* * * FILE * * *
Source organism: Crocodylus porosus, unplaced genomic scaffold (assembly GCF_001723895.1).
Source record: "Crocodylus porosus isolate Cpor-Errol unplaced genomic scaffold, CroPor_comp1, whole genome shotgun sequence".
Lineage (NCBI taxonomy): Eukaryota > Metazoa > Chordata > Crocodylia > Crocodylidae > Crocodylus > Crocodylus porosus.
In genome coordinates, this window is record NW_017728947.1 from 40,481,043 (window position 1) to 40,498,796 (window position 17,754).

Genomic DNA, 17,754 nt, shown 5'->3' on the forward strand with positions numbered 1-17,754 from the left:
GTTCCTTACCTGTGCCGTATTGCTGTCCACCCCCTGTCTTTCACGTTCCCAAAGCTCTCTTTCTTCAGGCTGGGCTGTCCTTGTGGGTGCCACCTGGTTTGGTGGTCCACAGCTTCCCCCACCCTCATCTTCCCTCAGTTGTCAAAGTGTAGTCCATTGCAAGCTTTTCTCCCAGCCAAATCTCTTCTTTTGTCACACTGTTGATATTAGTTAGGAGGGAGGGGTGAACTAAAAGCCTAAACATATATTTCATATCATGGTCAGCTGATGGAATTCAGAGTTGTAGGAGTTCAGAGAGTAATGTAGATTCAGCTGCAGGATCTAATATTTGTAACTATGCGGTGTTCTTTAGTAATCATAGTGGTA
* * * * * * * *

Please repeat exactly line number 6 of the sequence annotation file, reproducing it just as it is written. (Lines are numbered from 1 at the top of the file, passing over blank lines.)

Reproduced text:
GTTCCTTACCTGTGCCGTATTGCTGTCCACCCCCTGTCTTTCACGTTCCCAAAGCTCTCTTTCTTCAGGCTGGGCTGTCCTTGTGGGTGCCACCTGGTTTGGTGGTCCACAGCTTCCCCCACCCTCATCTTCCCTCAGTTGTCAAAGTGTAGTCCATTGCAAGCTTTTCTCCCAGCCAAATCTCTTCTTTTGTCACACTGTTGATATTAGTTAGGAGGGAGGGGTGAACTAAAAGCCTAAACATATATTTCATATCATGGTCAGCTGATGGAATTCAGAGTTGTAGGAGTTCAGAGAGTAATGTAGATTCAGCTGCAGGATCTAATATTTGTAACTATGCGGTGTTCTTTAGTAATCATAGTGGTA